Government / Politics

Five residents run to fill Hollister District 3 council seat

The winner of the special election will complete Honor Spencer’s term, which ends in December 2022.
Scott McPhail is CEO of the Marz Trading Company, a hemp retail company. Photo courtesy of Scott McPhail.
Scott McPhail is CEO of the Marz Trading Company, a hemp retail company. Photo courtesy of Scott McPhail.
Matthew Rojas moved to Hollister a year ago and wants to have a say in how it's run. Photo courtesy of Matthew Rojas.
Matthew Rojas moved to Hollister a year ago and wants to have a say in how it's run. Photo courtesy of Matthew Rojas.
Silas Quintero's family has lived in Hollister for five generations. He said he is running for the District 3 seat in order to give back to his community. Photo courtesy of Silas Quintero.
Silas Quintero's family has lived in Hollister for five generations. He said he is running for the District 3 seat in order to give back to his community. Photo courtesy of Silas Quintero.
Dolores Morales said she is responsible for a $30-million budget in the Santa Clara Probation Department. Photo courtesy of Dolores Morales.
Dolores Morales said she is responsible for a $30-million budget in the Santa Clara Probation Department. Photo courtesy of Dolores Morales.
Lauretta Avina said she had witnessed the rampant, poorly planned growth that was approved and brought on by past council members, including Honor Spencer. Photo courtesy of Lauretta Avina.

Editor’s note: This article was last  updated on Aug. 17 to include comments by Dolores Morales. This article was previously updated to include comments by Lauretta Avina and Silas Quintero.

 

After the city of Hollister extended the deadline for residents to submit applications for the District 3 City Council seat left vacant when Honor Spencer resigned and moved out of state, five applications were submitted. The District 3 election will take place Nov. 2 and the term will end in December 2022.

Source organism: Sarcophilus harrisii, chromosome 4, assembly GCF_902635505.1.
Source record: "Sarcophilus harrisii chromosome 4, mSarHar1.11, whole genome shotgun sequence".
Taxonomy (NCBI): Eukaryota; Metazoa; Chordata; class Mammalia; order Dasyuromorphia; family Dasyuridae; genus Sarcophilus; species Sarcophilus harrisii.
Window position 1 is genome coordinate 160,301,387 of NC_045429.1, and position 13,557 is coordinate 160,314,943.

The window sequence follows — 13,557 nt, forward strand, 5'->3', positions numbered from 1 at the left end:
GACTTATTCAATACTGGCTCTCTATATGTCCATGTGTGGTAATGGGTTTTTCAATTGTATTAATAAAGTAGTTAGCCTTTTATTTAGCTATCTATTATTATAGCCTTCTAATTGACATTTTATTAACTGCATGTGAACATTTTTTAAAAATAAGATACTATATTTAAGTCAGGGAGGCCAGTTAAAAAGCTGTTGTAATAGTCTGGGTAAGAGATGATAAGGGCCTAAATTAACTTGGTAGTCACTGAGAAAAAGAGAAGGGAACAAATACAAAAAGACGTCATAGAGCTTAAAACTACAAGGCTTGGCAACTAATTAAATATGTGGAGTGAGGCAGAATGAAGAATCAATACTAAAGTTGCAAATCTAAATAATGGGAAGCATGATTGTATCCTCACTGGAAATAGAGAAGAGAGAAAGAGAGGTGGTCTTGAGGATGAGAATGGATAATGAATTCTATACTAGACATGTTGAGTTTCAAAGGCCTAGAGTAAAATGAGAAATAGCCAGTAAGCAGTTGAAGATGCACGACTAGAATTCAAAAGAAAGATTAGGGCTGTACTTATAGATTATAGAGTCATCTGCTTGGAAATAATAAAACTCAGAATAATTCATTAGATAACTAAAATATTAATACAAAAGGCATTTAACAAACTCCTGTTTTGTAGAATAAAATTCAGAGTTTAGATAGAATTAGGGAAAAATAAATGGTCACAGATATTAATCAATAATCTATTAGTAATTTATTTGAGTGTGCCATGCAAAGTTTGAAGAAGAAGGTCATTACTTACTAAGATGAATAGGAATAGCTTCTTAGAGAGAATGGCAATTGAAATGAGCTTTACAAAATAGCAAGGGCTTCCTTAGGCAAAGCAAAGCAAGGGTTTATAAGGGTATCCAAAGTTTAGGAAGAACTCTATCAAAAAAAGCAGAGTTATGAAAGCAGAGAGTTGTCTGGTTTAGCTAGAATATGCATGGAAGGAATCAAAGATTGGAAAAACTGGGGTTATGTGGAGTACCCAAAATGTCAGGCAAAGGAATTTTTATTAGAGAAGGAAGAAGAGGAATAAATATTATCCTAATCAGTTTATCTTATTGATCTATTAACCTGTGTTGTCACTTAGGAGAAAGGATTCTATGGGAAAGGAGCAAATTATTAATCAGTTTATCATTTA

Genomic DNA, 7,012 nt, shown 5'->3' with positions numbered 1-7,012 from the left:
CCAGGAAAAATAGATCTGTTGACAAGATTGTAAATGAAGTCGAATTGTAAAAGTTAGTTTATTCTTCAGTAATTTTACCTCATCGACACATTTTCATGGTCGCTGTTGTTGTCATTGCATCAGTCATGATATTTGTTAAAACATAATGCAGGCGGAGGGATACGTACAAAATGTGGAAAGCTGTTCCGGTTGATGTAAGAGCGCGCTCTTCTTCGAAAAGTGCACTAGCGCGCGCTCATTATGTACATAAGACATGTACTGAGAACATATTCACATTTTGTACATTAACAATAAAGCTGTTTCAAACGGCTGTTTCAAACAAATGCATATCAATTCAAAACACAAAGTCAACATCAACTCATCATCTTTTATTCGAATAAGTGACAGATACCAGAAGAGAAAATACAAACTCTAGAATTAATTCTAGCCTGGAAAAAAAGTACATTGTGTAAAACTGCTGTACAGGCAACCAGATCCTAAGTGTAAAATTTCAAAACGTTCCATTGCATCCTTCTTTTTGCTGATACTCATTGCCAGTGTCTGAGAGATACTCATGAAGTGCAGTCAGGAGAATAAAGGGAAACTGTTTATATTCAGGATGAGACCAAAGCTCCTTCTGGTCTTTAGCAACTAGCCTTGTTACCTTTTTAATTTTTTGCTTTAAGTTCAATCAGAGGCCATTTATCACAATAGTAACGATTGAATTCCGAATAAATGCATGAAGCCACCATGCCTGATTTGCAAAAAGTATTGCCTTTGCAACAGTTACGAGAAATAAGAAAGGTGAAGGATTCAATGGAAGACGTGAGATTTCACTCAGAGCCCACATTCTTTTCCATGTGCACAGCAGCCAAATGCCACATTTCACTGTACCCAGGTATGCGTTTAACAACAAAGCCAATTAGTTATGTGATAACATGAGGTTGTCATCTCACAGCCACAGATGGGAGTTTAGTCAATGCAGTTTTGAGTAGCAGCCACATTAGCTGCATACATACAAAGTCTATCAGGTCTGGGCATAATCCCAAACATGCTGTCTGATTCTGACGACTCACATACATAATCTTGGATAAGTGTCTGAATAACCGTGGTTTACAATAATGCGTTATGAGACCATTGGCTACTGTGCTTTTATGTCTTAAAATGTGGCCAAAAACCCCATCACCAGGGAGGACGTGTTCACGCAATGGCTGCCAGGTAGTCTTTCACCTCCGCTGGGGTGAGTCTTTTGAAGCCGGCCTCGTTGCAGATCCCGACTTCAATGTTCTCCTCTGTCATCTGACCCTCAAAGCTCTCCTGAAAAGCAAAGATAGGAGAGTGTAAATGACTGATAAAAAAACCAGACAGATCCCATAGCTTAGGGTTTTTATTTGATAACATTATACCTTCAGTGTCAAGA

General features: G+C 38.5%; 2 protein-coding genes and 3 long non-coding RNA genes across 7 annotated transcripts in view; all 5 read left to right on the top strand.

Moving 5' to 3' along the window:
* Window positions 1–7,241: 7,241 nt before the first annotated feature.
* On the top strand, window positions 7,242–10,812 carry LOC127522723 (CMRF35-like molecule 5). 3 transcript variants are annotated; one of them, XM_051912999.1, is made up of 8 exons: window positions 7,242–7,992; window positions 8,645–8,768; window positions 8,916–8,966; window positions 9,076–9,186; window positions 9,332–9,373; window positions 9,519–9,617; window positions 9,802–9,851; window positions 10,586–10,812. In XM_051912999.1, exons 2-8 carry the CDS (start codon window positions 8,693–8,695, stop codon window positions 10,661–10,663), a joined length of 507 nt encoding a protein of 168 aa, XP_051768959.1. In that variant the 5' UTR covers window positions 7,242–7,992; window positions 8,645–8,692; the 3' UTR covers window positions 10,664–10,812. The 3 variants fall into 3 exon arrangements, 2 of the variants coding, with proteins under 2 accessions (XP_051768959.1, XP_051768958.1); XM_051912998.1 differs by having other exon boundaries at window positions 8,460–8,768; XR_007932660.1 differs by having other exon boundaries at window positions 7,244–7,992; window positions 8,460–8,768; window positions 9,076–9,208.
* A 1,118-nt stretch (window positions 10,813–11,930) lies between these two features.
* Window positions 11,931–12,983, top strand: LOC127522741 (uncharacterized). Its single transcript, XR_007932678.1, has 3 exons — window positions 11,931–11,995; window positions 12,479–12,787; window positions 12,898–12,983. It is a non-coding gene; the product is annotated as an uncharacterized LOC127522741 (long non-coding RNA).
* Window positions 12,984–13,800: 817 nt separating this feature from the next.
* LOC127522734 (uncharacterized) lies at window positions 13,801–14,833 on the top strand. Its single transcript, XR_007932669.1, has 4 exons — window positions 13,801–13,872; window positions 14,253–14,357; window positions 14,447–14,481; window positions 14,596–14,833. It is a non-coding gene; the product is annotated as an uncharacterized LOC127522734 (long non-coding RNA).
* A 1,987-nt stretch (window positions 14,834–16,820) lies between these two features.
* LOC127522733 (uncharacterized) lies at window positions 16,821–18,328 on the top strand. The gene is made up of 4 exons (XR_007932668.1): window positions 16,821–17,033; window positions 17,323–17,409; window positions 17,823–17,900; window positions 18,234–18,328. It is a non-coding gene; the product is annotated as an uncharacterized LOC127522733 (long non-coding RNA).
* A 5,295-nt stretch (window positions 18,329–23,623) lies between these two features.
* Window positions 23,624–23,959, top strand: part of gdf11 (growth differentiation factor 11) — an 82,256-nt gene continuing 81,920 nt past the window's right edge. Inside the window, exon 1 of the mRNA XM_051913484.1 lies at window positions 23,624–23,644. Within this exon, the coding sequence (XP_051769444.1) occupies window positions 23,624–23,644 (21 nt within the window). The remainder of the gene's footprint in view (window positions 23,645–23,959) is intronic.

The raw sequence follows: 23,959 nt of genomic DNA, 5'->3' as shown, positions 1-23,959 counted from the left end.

The applicants determined to be qualified candidates are: Scott McPhail, Dolores Morales, Silas Quintero, Mathew Rojas and Lauretta Avina.

Each candidate filled out a 501 Intention Statement and/or 700 Statement of Economic Interests with the Fair Political Practices Commission (FPPC) that lists their employer, income, loans, investments and business positions.

According to his FPPC filing, Scott McPhail is CEO of the Marz Trading Company, a hemp retail company with a retail market value of $100,001-$1 million. He listed his income between $10,001 and $100,000. McPhail told BenitoLink he is a fourth-generation Hollister resident.

The current Hollister city council is a swamp of back door dealing carpetbaggers, so I’m here to kick ass and take names!” he told BenitoLink as his reason for running. 

Mathew Rojas is a recruiting manager for Amazon Web Services, with an income over $100,000. He also listed his husband’s source of income from the non-profit Hope Services, of between $10,001 and $100,000. He told BenitoLink they have lived in Hollister for a year. He said they moved from San Jose and were anxious to get involved in the city and government.

“We wanted to make sure that decisions are being made on behalf of all residents represented here versus select demographics,” he said. “My husband [Anthony Rojas] is the arts and culture commissioner for the city of Hollister, and I decided to throw my hat in the ring when I saw the current council member step down.”

Rojas also said he is looking to continue smart growth in the city.